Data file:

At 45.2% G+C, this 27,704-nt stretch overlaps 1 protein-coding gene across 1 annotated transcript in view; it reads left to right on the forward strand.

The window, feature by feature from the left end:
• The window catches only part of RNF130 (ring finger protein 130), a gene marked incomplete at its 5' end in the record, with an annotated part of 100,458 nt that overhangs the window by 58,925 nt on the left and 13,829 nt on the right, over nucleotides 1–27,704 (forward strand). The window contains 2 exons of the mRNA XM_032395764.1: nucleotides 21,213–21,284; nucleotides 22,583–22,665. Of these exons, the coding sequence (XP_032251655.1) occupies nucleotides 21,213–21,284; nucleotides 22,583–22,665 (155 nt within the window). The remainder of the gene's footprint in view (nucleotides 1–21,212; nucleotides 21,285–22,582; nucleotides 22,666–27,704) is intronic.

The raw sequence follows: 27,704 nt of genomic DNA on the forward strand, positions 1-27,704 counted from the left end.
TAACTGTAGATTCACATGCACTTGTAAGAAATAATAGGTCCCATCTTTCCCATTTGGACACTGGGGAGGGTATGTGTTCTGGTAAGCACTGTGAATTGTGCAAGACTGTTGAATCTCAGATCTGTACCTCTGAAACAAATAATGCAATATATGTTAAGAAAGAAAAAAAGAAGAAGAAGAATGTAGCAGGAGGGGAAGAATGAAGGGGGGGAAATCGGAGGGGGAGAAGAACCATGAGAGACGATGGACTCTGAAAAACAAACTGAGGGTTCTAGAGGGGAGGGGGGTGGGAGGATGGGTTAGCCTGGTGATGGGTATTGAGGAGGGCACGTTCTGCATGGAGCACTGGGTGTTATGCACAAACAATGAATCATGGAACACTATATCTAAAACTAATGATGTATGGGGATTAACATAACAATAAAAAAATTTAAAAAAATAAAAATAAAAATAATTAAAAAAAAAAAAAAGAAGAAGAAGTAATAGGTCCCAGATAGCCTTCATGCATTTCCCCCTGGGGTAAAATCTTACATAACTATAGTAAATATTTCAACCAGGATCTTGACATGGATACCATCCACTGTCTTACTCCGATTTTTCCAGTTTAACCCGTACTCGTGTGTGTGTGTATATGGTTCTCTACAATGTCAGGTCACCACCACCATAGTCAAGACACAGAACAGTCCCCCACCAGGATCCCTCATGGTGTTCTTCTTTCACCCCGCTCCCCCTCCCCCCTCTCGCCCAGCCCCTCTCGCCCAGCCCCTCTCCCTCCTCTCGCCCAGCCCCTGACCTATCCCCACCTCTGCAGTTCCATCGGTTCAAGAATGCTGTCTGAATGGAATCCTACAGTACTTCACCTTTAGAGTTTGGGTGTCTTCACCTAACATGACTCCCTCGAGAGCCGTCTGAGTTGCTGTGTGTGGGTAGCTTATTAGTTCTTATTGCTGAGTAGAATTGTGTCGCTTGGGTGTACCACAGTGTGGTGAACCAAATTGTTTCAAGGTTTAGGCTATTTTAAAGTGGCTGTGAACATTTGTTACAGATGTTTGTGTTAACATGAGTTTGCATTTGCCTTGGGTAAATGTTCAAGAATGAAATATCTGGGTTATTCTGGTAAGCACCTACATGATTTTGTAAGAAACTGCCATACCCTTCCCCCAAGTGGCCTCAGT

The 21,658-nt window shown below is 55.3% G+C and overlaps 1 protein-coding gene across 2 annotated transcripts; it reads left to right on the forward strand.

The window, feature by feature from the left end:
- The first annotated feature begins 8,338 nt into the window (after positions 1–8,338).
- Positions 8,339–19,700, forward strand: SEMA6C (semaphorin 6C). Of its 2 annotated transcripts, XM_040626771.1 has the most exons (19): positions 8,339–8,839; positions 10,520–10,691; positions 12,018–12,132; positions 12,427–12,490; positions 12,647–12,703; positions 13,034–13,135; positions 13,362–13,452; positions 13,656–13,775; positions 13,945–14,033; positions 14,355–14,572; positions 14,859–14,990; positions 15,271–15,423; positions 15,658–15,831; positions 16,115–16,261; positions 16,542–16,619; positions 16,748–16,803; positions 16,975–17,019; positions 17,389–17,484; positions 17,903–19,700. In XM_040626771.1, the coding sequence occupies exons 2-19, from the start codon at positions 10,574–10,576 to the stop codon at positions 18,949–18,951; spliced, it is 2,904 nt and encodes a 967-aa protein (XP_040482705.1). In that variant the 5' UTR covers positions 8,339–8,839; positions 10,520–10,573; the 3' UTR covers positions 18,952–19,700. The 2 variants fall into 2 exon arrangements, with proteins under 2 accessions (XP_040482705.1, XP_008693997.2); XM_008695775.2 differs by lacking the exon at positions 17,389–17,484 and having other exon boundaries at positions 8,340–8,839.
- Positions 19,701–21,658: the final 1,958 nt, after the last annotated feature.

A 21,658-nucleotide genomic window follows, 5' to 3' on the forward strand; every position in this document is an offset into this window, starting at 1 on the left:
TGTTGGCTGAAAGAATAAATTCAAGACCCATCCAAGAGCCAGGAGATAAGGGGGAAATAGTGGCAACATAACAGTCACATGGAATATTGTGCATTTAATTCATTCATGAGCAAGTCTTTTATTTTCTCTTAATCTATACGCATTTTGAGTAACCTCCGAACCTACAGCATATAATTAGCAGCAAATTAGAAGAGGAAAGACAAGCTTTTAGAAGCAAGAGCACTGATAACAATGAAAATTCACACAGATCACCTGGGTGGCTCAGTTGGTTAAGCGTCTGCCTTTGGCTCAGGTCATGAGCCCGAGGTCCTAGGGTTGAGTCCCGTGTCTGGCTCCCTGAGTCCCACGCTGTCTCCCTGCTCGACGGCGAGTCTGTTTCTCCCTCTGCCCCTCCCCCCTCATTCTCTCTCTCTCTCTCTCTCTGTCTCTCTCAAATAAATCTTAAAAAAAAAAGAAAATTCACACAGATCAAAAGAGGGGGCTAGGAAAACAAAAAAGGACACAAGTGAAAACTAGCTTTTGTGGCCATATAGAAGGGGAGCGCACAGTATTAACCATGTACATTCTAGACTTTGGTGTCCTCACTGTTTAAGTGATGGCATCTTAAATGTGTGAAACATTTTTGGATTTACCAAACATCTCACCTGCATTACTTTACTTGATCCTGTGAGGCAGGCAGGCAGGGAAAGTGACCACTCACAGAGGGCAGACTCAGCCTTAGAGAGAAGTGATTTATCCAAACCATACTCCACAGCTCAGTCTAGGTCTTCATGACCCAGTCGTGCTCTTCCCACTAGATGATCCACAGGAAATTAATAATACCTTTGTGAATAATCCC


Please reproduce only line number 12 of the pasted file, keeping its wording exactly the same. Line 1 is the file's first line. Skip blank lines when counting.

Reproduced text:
TGTTGGCTGAAAGAATAAATTCAAGACCCATCCAAGAGCCAGGAGATAAGGGGGAAATAGTGGCAACATAACAGTCACATGGAATATTGTGCATTTAATTCATTCATGAGCAAGTCTTTTATTTTCTCTTAATCTATACGCATTTTGAGTAACCTCCGAACCTACAGCATATAATTAGCAGCAAATTAGAAGAGGAAAGACAAGCTTTTAGAAGCAAGAGCACTGATAACAATGAAAATTCACACAGATCACCTGGGTGGCTCAGTTGGTTAAGCGTCTGCCTTTGGCTCAGGTCATGAGCCCGAGGTCCTAGGGTTGAGTCCCGTGTCTGGCTCCCTGAGTCCCACGCTGTCTCCCTGCTCGACGGCGAGTCTGTTTCTCCCTCTGCCCCTCCCCCCTCATTCTCTCTCTCTCTCTCTCTCTGTCTCTCTCAAATAAATCTTAAAAAAAAAAGAAAATTCACACAGATCAAAAGAGGGGGCTAGGAAAACAAAAAAGGACACAAGTGAAAACTAGCTTTTGTGGCCATATAGAAGGGGAGCGCACAGTATTAACCATGTACATTCTAGACTTTGGTGTCCTCACTGTTTAAGTGATGGCATCTTAAATGTGTGAAACATTTTTGGATTTACCAAACATCTCACCTGCATTACTTTACTTGATCCTGTGAGGCAGGCAGGCAGGGAAAGTGACCACTCACAGAGGGCAGACTCAGCCTTAGAGAGAAGTGATTTATCCAAACCATACTCCACAGCTCAGTCTAGGTCTTCATGACCCAGTCGTGCTCTTCCCACTAGATGATCCACAGGAAATTAATAATACCTTTGTGAATAATCCC